France strengthens profile in South Africa with GDF Suez deal

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22 October 2013, Electricity, Nuclear, Solar, Wind

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The French government is known for its proactive attitude when it comes to securing major industrial contracts for its national champions. For example, in June 2013 Airbus won a contract for 31 planes with Japan Airlines following President Hollande's visit to the country. His two-day visit to South Africa in October 2013 has confirmed the success of this strategy, with GDF Suez and Alstom taking away contracts worth EUR1.5bn and EUR4bn respectively. GDF Suez will build new conventional thermal electricity capacity in the country, while Alstom will supply 3,500 train wagons to Prasa, the national transport agency.

These contracts are lucrative, but more importantly they set France up as the leading choice for future infrastructure contracts in solar energy, nuclear power, and transport. This represents a huge opportunity, as according to Datamonitor's Power Analyzer Dashboard (EN00038-041) South Africa's electricity demand is forecast to double in the next 15 years, and up to 9.6GW of nuclear generation capacity is expected to be required by 2030.

The South African government is committed to nuclear generation forming part of its future energy mix. State-owned utility Eskom previously launched a public tender for new nuclear capacity, but suspended it in 2008 due to a lack of capital. French nuclear giant Areva will almost certainly respond to the next expected tender in 2014 for six new nuclear reactors, and thanks to France's historical reputation for expertise in nuclear generation (French-owned Framatome built the country's first nuclear plant in the 1980s) Areva will certainly be a strong contender.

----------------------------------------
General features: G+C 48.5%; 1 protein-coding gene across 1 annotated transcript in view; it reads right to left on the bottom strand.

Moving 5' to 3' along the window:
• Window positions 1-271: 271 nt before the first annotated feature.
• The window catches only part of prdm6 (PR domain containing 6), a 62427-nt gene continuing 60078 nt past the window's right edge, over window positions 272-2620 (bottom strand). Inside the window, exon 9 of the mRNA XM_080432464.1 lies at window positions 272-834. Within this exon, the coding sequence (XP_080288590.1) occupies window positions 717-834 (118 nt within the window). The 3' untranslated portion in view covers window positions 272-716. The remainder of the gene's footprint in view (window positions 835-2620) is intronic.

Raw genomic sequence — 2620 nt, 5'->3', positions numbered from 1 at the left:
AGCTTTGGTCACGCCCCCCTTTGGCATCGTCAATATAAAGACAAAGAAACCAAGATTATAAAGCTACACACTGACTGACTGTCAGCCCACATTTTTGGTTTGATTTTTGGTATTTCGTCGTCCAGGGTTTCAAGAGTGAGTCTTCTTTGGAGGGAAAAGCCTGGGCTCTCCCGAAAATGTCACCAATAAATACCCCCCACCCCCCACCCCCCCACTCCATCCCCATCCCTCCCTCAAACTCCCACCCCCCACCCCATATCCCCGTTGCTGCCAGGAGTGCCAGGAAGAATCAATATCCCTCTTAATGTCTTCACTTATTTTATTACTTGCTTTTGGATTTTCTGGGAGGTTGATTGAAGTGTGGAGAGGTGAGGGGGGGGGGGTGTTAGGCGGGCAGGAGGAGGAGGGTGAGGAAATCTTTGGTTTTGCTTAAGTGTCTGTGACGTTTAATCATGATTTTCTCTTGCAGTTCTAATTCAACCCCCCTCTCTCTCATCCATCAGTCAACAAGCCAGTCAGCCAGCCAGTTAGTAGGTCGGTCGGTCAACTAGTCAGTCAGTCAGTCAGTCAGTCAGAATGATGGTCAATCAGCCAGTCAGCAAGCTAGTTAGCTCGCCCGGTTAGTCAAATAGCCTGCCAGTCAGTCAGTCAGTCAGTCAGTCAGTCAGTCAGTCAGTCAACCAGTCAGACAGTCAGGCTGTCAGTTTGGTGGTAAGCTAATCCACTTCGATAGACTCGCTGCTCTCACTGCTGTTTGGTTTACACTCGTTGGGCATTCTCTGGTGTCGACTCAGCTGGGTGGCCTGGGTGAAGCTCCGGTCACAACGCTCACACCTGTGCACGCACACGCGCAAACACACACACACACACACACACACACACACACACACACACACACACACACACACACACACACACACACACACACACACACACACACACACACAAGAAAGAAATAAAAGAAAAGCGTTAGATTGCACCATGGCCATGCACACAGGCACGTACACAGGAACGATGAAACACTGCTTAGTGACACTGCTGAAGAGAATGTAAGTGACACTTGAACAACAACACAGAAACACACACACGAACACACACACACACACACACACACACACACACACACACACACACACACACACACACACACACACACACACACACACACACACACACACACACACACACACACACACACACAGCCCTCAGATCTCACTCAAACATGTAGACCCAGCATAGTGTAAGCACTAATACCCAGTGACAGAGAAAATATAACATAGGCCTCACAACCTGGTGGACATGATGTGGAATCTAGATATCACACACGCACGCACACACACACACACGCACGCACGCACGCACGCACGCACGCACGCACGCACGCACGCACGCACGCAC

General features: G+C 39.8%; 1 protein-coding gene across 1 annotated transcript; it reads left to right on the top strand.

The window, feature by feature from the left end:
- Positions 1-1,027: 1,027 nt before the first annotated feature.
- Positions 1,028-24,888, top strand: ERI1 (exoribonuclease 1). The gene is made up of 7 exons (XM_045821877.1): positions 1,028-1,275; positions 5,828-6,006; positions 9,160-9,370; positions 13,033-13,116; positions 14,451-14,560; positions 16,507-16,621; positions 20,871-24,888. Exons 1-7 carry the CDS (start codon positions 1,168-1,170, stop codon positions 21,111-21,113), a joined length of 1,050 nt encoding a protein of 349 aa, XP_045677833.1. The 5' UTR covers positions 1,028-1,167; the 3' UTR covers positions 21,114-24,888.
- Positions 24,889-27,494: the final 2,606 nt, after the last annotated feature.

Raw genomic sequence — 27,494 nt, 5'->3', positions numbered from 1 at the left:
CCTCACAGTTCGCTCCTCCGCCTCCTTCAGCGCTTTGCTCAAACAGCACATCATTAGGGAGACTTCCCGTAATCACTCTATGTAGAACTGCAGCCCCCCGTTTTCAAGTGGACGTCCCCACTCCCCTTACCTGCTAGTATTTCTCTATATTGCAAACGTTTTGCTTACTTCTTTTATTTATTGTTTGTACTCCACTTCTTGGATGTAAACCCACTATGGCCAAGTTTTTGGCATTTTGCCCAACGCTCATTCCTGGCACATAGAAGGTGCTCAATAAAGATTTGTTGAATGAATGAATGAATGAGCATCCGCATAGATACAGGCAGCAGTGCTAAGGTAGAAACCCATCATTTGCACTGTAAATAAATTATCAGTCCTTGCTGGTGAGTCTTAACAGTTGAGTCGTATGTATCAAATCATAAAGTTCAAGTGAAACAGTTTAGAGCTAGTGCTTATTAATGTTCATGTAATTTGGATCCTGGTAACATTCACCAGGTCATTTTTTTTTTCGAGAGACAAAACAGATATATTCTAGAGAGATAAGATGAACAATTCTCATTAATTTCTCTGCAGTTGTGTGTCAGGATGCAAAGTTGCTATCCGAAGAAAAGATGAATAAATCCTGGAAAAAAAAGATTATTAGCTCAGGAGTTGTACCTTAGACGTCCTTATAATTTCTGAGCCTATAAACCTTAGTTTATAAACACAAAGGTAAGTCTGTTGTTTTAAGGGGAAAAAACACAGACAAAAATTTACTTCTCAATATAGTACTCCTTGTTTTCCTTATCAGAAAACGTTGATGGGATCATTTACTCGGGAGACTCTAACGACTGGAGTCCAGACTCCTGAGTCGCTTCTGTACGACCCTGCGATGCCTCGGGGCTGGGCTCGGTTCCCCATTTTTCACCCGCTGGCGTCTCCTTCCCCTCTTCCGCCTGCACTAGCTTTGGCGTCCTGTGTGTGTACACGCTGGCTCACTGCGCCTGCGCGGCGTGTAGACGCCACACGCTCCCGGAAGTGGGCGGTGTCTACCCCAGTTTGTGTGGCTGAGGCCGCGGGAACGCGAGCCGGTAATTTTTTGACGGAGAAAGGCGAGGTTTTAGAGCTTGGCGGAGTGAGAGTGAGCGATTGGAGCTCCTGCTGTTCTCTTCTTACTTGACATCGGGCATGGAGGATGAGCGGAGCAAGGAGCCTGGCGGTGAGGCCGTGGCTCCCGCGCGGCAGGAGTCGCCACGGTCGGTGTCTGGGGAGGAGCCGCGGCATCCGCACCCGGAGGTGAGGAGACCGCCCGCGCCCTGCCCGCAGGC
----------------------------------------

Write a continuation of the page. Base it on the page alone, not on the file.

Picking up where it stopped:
France's proactive strategy is paying off. As part of the deal the French Development Agency agreed to a EUR100m loan to South African utility Eskom to develop solar energy projects. The success of GDF Suez and the possible advantage it opens up for French nuclear is certainly worth the outlay - as long as the projects go to plan. With the recent step closer to a final decision on EDF's GBP16bn investment at Hinkley Point in the UK - and the confirmation of 35-year government support under the Contracts for Difference scheme - France's nuclear influence abroad is firmly on the rise.

Source: MarketLine

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